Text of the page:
# Definition of predictable stopping time

I am looking for a counter-example to $$\tau \text{ is a predictable stopping time} \iff \forall t ~~~ \lbrace \tau \leq t \rbrace \in \bigcap_{l

I have already shown that the only-if is true. I found the (almost) same question here: Definition of predictable process
But I can't understand the answer, I don't see why if we have $$X_t = X_{t-}$$ a.e. then $$X_t \in \mathcal{F_{t-}}$$
As I see it, what we're trying to do here is describe the elements of a sigma-algebra/filtration, and that doesn't depend on any measurement property placed on this measurable space.

Because the filtration is complete, any almost impossible event is in $$\mathcal{F}_{t-}$$ including any event contained in the event $$X_t \neq X_{t-}$$ since $$X_t = X_{t-}$$ a.s. It then follows that $$X_t \in \mathcal{F}_{t-}$$ from gluing together the part where it is equal to $$X_{t-}$$ and the part where it isn't but has to be measurable anyway because it has probability 0.
Regarding why the equivalence does not hold: note that your definition only means that one can predict the events about time $$t$$ at time $$t-$$. Predictability states essentially that random variables that are measurable at time $$t+$$ are measurable at time $$t$$ where random variables are considered measurable at time $$t+$$ if they are measurable at every time $$t'$$ strictly after $$t$$. The key here is that $$t-$$ and $$t+$$ are not real times themselves like $$t$$ but only limits so that the relation between $$t$$ and $$t-$$ can be different from the relation between $$t+$$ and $$t$$.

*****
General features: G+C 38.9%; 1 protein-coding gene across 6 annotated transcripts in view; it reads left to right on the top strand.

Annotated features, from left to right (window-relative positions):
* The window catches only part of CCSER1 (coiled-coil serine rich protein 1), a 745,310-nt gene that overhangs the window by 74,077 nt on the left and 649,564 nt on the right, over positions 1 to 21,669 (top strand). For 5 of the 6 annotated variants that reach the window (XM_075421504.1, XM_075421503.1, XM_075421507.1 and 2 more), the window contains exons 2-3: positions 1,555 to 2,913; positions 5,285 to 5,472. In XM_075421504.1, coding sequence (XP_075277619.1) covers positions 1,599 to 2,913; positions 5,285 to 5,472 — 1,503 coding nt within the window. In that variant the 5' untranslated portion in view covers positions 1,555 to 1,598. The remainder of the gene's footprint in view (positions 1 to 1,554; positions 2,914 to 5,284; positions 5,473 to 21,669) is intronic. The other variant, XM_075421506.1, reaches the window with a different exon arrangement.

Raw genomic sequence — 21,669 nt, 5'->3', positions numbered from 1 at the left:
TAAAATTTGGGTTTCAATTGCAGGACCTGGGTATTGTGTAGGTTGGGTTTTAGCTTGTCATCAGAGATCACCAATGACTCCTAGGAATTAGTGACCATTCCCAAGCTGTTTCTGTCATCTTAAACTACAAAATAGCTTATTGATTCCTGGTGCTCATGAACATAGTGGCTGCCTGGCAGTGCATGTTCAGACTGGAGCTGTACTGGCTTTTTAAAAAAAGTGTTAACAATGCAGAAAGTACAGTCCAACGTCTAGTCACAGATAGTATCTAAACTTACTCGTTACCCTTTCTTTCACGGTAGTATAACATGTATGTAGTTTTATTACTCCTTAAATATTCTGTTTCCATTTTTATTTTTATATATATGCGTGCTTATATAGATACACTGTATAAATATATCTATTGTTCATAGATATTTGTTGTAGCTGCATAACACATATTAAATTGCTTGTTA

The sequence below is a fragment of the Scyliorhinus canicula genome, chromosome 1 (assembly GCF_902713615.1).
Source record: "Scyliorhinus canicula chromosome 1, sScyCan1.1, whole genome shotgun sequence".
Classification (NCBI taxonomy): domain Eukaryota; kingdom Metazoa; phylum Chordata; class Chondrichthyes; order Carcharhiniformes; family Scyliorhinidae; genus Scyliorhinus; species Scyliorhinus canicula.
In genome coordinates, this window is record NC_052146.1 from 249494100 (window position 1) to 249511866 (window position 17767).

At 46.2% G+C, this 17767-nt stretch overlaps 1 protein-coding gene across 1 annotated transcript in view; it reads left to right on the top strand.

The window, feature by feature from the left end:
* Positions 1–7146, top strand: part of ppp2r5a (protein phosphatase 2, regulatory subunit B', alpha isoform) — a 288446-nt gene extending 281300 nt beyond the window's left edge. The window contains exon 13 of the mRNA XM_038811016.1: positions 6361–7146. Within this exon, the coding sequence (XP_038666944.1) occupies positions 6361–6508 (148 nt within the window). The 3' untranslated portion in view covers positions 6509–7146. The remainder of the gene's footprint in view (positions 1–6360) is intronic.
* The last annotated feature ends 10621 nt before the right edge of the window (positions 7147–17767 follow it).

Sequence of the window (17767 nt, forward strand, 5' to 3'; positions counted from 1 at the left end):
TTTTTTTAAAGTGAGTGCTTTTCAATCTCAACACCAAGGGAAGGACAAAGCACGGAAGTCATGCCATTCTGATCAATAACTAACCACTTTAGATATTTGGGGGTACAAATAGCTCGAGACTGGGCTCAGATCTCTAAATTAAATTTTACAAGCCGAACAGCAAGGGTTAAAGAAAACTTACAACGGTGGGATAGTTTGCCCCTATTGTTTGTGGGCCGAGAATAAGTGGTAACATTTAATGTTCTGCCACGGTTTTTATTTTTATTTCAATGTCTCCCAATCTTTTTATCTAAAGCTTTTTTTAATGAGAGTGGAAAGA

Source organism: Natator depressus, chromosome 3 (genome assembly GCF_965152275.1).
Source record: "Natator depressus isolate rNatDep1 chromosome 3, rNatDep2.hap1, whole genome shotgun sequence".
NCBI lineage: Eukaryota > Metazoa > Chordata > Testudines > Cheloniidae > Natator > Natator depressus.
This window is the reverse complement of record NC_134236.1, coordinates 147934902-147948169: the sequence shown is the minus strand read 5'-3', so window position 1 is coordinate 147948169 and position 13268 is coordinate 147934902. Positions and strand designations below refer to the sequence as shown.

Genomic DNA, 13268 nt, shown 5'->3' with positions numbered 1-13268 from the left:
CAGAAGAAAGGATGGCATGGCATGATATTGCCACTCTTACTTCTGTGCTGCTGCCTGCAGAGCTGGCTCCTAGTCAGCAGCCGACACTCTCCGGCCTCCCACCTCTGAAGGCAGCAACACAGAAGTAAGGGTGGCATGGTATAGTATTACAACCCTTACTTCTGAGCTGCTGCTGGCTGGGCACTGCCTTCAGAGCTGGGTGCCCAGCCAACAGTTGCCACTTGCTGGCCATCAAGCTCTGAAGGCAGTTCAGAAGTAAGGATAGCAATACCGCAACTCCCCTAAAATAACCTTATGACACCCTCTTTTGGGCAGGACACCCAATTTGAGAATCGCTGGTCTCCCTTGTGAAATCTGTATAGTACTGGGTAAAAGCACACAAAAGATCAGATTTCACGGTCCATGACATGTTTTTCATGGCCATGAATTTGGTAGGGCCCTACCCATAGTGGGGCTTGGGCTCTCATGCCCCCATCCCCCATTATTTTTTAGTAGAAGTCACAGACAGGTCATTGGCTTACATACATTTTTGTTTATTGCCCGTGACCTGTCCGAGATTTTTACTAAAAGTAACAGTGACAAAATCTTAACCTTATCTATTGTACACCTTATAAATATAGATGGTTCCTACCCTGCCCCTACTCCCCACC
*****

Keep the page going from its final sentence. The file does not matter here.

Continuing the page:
Do you mean $$\sigma(\cup_{l rather than $$\cap_{l? The latter is $$\mathcal F_{0+}=\mathcal F_0$$ (under the usual conditions).
Here's a counter-example of the type (I think) you're seeking. Let $$(\mathcal F_t)_{t\ge 0}$$ be the natural filtration (completed) of a unit-rate Poisson process $$N=(N_t)_{t\ge 0}$$. Let $$\tau$$ be the first jump time of $$N$$. Then $$\tau$$ is a totally inaccessible stopping time, so not predictable, But $$P(\tau=t)=0$$ for each $$t\ge 0$$, so $$\{\tau\le t\}$$ differs from $$\{\tau by a null set. And $$\{\tau so $$\{\tau\le t\}\in\mathcal F_{t-}$$ as well.